By: Lacey Thacker
Are you a runner? A lifter? A yoga enthusiast? Chances are you identify with one of these labels. You may have even gotten wary of trying anything new, since you know what you’re doing works. But what if you discovered branching out a bit could make you more effective at your favorite activity?
Not long ago, I decided to take a barre class at a friend’s urging. Imagine my surprise when, less than two months into doing barre and nothing else different, my running times dramatically improved. Similarly, when I take yoga on a regular basis, I find I am able to lift weights with more control.
Cross training is exactly what it sounds like—training across the exercise spectrum, in at least two activities. This is done with the goal of improving performance in a main sport or activity, though there are other benefits.
Cross training not only provides an opportunity for improved athletic performance, it also helps build a stronger body overall. By working out more than just the muscles needed for your favorite activity or sport, your total fitness will be higher than if you were only in shape for the one activity. In other words, perhaps you are very successful at lifting and have a great physique, but rarely run. When your dog takes off down the block, you might be surprised to find yourself winded. Including some regular cardio in your routine will help you catch your pup without stopping to catch your breath. Alternatively, perhaps you run frequently, but stretch only occasionally. While you may appear to be in good shape, you are at greater risk for injury—and may at some point begin struggling to bend enough to tie your shoes.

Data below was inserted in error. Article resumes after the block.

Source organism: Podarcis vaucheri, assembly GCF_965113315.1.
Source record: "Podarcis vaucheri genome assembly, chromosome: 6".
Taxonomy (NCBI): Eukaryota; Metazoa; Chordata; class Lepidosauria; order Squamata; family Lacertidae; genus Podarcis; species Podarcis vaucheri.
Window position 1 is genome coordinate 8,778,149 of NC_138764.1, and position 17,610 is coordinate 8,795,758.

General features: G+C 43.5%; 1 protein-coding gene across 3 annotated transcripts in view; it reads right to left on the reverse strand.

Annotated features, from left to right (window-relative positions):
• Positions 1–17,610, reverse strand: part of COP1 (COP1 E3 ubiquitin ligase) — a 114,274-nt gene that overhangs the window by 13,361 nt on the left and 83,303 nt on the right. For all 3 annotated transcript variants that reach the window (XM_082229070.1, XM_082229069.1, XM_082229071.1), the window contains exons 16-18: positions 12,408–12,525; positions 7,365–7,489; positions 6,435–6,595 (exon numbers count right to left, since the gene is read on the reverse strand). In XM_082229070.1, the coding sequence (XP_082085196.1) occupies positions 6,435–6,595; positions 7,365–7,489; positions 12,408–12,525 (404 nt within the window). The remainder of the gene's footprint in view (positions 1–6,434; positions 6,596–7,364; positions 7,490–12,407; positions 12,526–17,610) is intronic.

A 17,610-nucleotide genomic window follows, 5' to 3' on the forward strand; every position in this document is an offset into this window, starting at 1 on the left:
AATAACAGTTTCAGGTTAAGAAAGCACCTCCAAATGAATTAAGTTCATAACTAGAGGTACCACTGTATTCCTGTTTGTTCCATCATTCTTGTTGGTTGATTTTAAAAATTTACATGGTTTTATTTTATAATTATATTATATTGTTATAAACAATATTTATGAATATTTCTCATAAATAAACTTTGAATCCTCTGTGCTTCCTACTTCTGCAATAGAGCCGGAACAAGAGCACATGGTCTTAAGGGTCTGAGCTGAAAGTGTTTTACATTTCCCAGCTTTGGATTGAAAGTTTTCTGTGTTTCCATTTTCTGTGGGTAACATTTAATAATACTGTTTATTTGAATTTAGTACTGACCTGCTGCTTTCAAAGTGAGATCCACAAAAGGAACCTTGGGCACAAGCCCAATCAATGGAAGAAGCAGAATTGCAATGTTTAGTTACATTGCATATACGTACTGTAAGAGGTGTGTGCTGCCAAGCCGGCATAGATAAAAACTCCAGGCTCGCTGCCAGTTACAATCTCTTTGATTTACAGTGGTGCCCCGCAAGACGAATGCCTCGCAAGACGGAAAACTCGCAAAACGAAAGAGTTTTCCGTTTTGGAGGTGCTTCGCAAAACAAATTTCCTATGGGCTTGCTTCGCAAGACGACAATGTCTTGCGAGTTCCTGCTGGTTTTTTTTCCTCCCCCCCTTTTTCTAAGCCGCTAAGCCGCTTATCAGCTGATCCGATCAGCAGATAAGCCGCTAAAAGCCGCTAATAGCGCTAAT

Perhaps most importantly, cross training can help prevent injury. There are several ways in which cross training can protect you:
We all have a favorite sport or activity, and that’s great. Just remember, to stay healthy and balanced, it’s important to provide some variation and challenge to the entire body.